This work analyzes race/ethnic-specific Gentile and Semite rationalizations of anti-Black race values as no vice and nothing but a virtue of necessity, and examines the future power and consequences of these color/caste-class moral certainties. The author evaluates these Old/New Right realities produced by sacred and secular realists and pragmatists and promoted in the civil sector as national virtues. Beginning with governor John Winthrop and his theologian John Cotton, and ending with Ronald Reagan and his theologian Jerry Falwell, Washington explores the historic and current relevance of these two varieties of Evangelical Calvinist Moral Majority types and their relation to the conflict or competition between Martin Luther King, Jr. and Malcolm X, Lyndon and Andrew Johnson, and Andrew and Jesse Jackson, as the background for an in-depth examination of the Jesse Jackson presidential candidacy.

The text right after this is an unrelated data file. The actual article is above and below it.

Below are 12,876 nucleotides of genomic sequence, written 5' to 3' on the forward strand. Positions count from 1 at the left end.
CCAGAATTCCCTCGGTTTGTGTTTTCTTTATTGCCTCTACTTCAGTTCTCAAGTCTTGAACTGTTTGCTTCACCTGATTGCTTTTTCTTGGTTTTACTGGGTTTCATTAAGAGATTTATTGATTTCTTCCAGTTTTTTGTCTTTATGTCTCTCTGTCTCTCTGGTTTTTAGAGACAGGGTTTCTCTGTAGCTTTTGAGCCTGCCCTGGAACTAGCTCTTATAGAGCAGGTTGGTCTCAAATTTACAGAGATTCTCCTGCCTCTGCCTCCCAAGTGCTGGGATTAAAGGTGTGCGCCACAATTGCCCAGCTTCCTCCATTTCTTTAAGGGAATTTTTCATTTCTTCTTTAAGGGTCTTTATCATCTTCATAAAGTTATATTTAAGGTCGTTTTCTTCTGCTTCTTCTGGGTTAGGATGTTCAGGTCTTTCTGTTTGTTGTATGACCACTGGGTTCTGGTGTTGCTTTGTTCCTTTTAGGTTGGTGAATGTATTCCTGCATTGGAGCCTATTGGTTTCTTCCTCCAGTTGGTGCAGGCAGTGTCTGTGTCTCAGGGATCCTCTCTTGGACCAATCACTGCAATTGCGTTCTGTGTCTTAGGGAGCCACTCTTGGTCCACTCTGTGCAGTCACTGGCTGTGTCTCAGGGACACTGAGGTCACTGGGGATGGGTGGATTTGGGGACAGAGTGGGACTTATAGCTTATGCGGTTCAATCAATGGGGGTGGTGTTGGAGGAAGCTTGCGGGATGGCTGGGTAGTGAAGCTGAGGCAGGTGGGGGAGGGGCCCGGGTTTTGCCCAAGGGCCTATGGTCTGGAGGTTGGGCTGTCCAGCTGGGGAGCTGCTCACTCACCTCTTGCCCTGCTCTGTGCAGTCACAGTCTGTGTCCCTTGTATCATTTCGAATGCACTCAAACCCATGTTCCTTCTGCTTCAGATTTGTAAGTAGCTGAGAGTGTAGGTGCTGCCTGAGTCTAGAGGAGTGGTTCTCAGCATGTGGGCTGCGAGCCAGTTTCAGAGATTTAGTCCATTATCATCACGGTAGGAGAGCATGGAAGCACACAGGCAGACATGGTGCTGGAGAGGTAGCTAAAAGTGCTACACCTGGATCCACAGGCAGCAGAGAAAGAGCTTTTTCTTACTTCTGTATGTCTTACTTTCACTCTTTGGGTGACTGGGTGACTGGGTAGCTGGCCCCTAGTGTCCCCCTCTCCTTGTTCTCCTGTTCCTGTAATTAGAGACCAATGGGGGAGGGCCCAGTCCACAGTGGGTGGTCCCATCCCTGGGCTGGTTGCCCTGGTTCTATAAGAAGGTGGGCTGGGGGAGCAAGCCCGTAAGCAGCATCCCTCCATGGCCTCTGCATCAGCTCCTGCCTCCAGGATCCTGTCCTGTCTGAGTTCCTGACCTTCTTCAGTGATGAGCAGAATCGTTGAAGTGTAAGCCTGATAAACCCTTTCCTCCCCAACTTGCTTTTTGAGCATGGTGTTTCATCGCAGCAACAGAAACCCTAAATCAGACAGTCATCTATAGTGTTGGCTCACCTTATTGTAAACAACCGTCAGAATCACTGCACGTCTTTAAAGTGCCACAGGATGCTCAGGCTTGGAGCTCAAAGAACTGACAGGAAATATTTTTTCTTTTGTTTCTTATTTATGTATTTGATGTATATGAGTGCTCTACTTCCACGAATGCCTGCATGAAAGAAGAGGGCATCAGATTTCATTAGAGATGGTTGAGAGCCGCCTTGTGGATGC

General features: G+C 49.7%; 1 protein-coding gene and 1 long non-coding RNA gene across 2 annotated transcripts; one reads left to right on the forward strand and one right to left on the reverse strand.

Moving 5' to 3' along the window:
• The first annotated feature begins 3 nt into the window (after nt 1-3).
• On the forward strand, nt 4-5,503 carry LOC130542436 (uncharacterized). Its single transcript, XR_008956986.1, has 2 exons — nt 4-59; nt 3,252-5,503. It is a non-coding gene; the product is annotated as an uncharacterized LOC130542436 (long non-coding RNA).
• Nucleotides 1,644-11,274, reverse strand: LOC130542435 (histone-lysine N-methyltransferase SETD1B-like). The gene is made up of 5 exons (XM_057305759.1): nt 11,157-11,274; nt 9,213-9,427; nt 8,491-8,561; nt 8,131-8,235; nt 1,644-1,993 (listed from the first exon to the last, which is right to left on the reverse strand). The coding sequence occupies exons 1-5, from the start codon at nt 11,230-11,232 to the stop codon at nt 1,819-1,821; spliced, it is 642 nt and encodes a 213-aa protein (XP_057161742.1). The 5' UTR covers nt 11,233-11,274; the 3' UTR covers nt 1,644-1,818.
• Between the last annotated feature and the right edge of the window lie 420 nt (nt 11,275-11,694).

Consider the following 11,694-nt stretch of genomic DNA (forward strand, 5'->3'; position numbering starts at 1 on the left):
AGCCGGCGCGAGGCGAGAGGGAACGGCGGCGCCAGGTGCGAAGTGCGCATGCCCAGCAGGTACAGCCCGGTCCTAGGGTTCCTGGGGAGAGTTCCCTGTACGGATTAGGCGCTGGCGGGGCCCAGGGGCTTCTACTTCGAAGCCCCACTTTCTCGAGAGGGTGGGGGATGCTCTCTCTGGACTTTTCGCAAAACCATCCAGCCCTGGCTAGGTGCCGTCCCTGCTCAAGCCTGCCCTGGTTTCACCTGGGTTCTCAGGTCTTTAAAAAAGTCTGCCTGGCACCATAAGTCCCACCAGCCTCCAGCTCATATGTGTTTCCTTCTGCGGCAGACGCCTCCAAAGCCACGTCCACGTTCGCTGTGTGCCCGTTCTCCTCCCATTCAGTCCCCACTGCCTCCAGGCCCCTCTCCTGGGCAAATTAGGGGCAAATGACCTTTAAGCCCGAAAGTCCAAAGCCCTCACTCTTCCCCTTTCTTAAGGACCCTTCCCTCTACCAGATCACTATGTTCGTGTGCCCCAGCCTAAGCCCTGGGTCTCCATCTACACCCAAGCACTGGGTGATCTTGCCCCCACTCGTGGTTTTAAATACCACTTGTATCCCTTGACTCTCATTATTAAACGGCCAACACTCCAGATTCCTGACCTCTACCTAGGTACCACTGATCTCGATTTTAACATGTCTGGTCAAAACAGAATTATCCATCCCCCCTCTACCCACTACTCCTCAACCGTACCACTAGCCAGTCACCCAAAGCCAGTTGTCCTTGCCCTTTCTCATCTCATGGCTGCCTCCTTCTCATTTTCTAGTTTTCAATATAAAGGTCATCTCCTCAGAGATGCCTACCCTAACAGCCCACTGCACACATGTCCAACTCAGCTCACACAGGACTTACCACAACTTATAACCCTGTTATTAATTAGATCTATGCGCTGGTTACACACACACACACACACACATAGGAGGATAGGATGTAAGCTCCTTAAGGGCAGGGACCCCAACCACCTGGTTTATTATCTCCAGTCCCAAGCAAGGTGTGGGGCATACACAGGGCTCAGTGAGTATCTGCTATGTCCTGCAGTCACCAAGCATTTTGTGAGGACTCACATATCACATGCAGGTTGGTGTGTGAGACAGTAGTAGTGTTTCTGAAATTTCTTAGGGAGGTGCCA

New York, Bern, Frankfurt/M., Paris, 1987. 534 pp.
Contents: An examination of the Jesse Jackson Presidential Candidacy and Democratic race apropos Conservative, Neo-conservative,
and New Right realists joining the Reagan pragmatists in promoting individual above community rights and responsibilities,
color-blind morality for the ethnic minorities comprising the American majority concurrent with indiscriminate indifference
to the necessarily color-conscious Black race-only minority, and the Reagan Administration's moral domestic social policy
of deobligationism and constructive engagement of foreign statecraft/soulcraft.